The fact is that where the Government Employees Pension Fund (GEPF) puts its money is an excellent indication of where, theoretically, government does not want disruption – radical or otherwise.

Conversely, the industry exposure is also a good indication of what government really thinks are the actual industries with the best long term growth potential.

Invested in the relationship
The GEPF assets total R825 billion and some spare change as at 30 December 2016 – making it the single biggest fund in South Africa. The Public Investment Corporation (PIC) is the biggest manager at 86% of the fund, but the GEPF uses almost 20 fund manager in total.

It is quite interesting to compare what government touts as priority sectors for South Africa – as mentioned in the SONA – and the actual shareholding of the GEPF.

In the SONA 2017, President Zuma stated:

However, the economy is still not growing fast enough to create the jobs we need….It is for this reason we decided to focus on a few key areas packaged as the Nine Point Plan to reignite growth so that the economy can create much-needed jobs.

The focus areas include industrialisation, mining and beneficiation, Agriculture and agro Processing, energy, SMMEs, managing work place conflict, attracting investments, growing the oceans economy and tourism.

We also added cross-cutting areas such as science and technology; water and sanitation infrastructure; transport Infrastructure; and broadband rollout.”


So how does this commitment compare with the GEPF shareholding? The industries referred to in the Nine Point Plan ranking among the top 20 in the GEPF are:

Ranking Industry Nine Point Plan focus area
3 Mobile Telecommunications Broadband Rollout
4 Mining Mining
8 Oil & Gas Producers Energy
9 Tobacco Agriculture
14 Food Producers Agro Processing
15 Industrial Metals Industrialisation
16 General Industrials Industrialisation
17 Pharmaceuticals & Biotechnology Science and technology
18 Forestry and Paper Beneficiation



The combined investment into the 9 industries amount to R293 billion, or 35% of the fund. Out of the top five GEPF industries not included above (1:media, 2:financial services and 5:banks) alone make up 32.5% of the fund.

It is a statement of fact that the GEPF is less than 50% aligned with stated government priorities. This suggests the GEPF takes a hard view on government rhetoric and for the most part rather sticks to the industries that promise returns for its ultimate beneficiaries.

The solemn promise aired in the 2017 SONA to combat high industry concentration is also problematic in light of the GEPF industry exposure. Media, financial services and banks are by their nature and economic legacy, highly concentrated industries – as are most of the top 20 industries listed below. An aggressive crack-down on industry concentration would result in a loss of shareholder value, and by extension, severe losses to GEPF beneficiaries.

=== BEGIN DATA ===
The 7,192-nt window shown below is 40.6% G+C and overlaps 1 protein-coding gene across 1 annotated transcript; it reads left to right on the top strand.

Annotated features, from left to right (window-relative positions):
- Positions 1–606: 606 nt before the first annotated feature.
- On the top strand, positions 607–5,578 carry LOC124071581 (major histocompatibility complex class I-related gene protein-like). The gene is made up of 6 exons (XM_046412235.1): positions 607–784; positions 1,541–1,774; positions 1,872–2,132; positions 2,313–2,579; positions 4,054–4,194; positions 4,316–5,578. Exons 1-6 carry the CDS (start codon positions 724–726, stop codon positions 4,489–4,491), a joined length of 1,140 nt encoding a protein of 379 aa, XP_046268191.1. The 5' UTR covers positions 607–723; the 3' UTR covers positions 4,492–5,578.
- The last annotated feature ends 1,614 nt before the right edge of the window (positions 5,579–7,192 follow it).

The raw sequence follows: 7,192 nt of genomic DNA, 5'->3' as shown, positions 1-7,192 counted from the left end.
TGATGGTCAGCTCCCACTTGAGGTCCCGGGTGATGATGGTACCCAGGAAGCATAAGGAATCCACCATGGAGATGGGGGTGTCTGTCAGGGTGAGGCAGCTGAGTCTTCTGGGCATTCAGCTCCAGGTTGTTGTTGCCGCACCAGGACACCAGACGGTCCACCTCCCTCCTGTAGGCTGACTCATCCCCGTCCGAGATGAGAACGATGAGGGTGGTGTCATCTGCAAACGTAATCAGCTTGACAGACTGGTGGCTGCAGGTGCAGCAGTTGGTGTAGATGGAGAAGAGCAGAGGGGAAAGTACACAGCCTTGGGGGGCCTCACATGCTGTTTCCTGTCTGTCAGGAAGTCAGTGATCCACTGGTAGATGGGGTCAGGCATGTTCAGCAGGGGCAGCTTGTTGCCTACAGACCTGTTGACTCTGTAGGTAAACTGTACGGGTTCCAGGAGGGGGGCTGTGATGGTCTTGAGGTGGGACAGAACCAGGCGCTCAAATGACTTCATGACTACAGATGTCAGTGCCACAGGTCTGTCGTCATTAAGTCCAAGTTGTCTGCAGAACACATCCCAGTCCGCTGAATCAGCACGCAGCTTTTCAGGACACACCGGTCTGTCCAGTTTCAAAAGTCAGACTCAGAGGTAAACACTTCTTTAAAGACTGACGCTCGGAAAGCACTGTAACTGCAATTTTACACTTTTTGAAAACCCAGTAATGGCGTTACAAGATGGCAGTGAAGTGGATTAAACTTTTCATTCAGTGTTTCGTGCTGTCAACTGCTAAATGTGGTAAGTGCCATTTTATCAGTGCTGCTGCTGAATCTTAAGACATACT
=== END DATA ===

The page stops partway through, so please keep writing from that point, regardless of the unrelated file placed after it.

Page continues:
SECTOR % of GEPF fund Invested (R billion)
Media 17.1 R 141.3
Financial Services 9.1 R 75.5
Mobile Telecommunications 7.8 R 64.8
Mining 7.0 R 58.0
Banks 6.3 R 51.8
Life Insurance 5.8 R 47.9
Real Estate Investment Trusts 5.5 R 45.2
Oil & Gas Producers 4.7 R 38.8
Tobacco 4.5 R 37.2
General Retailers 4.5 R 36.9
Health Care Equipment & Services 3.9 R 32.0
Personal Goods 3.7 R 30.5
Food & Drug Retailers 3.3 R 27.3
Food Producers 2.8 R 23.1
Industrial Metals & Mining 2.5 R 20.8
General Industrials 2.4 R 19.9
Pharmaceuticals & Biotechnology 2.2 R 17.8
Forestry & Paper 1.6 R 12.9
Real Estate Investment & Services 1.5 R 12.6
Support Services 0.6 R 4.9


Looking back at sweet nothings on the eve of Valentine

SONA 2017 again posed an urgent question on whether it is still relevant as a way to communicate policy priorities, especially as most opposition parties left the address in protest. President Zuma delivered an unconvincing performance – amidst violent outbursts – and South Africans in general, shook their collective heads at a leader found to have contravened the constitution and yet still refusing to vacate his office.

Is South Africa, like the USA, living in a post-truth world where political rhetoric has little resonance in reality?  For us at least, amid all this existential uncertainty, the data remains – and for the most part, it suggests that the big policy plans of the President are merely populist pipe dreams.

With thanks to VACO Holdings for the data insight provided.